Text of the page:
Digging up the past. Changing course for the future.
We hear lots of fantastic stories from our tour participants at Boronia Travel, but we really wanted to share this particular one about one of our recent tour participants, Derek Smith from Townsville. Derek served in Vietnam, but what led him back many years later and the great work he now does for the local villages is really fascinating. It really is a lovely story and we’re grateful viagra sans ordonnance
that we can share it with our newsletter community. So without further ado, here is his Derek’s Slab Story…
"I was posted to Vietnam in January 1971 – my third time over and second posting to this particular unit - as Chief Clerk and Troop Sergeant HQ Troop of 1st Field Squadron Group, Royal Australian Engineers. I shared a tent (pictured) with the head cook, Sergeant Don Treen. We reckon there are two seasons in Vietnam; hot and wet then hot and dry. In the ‘wet’ the ground is a quagmire. One wades through mud to get from point A to point B. It is like taking a stroll through a swimming pool of treacle. Then in the ‘dry’ that mud becomes fine red dust that penetrates everything. Don and I constructed a slab of cement at the entrance to out tent as a means of scraping the mud off our boots to avoid traipsing the goo into our living room such as it was. And as you do, we etched our names and date into the wet cement.
In October 1971, most of our Unit withdrew from Nui Dat down to Vung Tau then sailed back to Australia on HMAS Sydney.
Then in 1994 a chap from Melbourne took a group of Legacy members and Vietnam veterans on a tour to Vietnam including Long Tan and Nui Dat. He literally stumbled over a solid object in the long grass and on clearing the grass, found our slab (pictured). He took photos of the slab and some of the local village people. He then contacted Central Army Records Office (CARO) to try to identify whose names were etched in the slab. CARO wrote to me asking for my permission to pass on my address which I gave. He then wrote and told me of his find, also sending photos.
In 1999, my wife Rhonda convinced me that we should visit Vietnam and see the slab. So armed with an old patrol map and the photos sent to us in 1994, we went along for the ride. We found Luscombe Airfield and headed to the
southern end where
my map indicated we should go to find our old 1 Field Squadron location. Our guide was not familiar with the area but we met a young lad named Tau (pictured with my son Mike), age 12 then and riding a push bike without a seat – ouch! He knew where we wanted to get to so guided us to the site.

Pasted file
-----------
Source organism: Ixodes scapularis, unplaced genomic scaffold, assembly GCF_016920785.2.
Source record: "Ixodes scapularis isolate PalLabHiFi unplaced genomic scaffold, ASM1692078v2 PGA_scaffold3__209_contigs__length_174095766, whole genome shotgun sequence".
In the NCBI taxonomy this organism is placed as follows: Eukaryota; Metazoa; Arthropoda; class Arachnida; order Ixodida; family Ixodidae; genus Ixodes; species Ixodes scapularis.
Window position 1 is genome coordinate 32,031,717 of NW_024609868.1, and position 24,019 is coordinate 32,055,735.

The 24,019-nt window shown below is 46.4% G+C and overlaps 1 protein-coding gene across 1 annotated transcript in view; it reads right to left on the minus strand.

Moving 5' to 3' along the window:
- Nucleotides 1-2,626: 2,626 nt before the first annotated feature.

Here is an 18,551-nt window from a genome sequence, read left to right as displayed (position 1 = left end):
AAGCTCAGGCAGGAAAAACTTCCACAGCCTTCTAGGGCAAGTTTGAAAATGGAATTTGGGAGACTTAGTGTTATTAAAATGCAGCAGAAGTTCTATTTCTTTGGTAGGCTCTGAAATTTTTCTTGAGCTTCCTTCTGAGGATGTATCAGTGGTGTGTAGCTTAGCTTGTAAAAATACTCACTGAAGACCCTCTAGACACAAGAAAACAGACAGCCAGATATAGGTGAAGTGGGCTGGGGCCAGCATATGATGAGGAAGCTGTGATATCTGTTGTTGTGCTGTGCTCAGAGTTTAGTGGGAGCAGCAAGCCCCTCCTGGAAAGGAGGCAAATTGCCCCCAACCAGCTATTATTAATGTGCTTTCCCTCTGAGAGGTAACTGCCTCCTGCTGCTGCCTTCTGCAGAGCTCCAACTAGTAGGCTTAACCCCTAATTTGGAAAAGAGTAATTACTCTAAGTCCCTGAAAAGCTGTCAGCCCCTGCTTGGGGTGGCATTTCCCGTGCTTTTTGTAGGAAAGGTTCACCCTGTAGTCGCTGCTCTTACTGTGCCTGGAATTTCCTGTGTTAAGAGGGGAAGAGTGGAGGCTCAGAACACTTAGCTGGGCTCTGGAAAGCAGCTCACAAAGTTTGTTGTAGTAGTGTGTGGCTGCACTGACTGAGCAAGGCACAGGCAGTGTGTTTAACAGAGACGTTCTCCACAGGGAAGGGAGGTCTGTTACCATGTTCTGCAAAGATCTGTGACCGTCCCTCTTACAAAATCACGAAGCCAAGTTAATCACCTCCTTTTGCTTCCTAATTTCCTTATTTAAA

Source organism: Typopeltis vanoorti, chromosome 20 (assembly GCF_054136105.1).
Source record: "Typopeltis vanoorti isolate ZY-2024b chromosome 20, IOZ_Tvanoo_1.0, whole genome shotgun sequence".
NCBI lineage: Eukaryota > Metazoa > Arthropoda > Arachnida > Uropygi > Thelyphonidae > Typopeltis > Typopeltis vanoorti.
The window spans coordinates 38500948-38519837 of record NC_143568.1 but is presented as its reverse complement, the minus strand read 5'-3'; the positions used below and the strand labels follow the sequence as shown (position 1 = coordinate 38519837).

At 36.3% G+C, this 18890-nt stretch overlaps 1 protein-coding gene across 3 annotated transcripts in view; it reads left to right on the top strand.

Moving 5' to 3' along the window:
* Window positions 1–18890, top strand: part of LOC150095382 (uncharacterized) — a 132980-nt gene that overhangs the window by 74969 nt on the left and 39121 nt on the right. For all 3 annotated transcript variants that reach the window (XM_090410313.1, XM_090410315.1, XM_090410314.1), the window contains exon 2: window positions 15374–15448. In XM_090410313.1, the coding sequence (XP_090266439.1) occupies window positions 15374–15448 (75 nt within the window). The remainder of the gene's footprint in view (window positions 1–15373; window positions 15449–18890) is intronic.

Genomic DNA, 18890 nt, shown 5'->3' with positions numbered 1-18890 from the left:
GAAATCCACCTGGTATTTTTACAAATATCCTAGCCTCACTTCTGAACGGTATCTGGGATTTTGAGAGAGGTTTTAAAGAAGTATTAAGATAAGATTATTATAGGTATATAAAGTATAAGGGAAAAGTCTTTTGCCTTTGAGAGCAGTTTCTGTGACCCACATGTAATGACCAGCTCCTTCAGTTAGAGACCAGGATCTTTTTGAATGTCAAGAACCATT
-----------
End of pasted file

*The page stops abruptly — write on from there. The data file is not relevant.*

One has to imagine the conversation between the old villagers and our guide. The guide showed them the photos we had taken, probably telling them that this mad Aussie was looking for a piece of concrete. The old folk got really excited. As you can see, it is them in the 1994 photo. It did not take long before we were surrounded with locals and duly taken to the slab.
I met Tau’s family on a later visit. They had a house just off Luscombe Airfield. Tau’s Dad had been a chemist and his Mum was a nurse, both with the Viet Cong D445 regiment; our enemies
during the war. Again through an interpreter we had an amazing
conversation. I gave the Dad a Rising Sun badge and he gave me a Viet Cong medal he had been awarded for fighting Australians (pictured). I still have that medal. It was a great ‘bridge building’ moment.
It was in 2004 that I began to support orphanages. Seeing the poverty in the villages was a powerful motivator to lend a hand. A friend of my two sons was doing volunteer work in orphanages Kon Tum, Vietnam. She had been there for three years then moved to Cambodia so I decided to pick up where she left off. My first trip to Kon Tum was in 2007 and along with my family and other helpers, and I have been going every year since then. In 2012, we had to take a lad from the orphanage to see a heart specialist in Ho Chi Minh City. We took a side trip while there to visit the slab and Long Tan. It was a part of their country’s history they did not know about so it was worth while doing."
Article written by Derek Smith
. Derek and his wife Rhonda have recently returned from Vietnam where they we saw completion of two major projects; a village well where for the first time the Montagnard villagers have clean drinking water, and the completion of a dining room at one of the orphanages.
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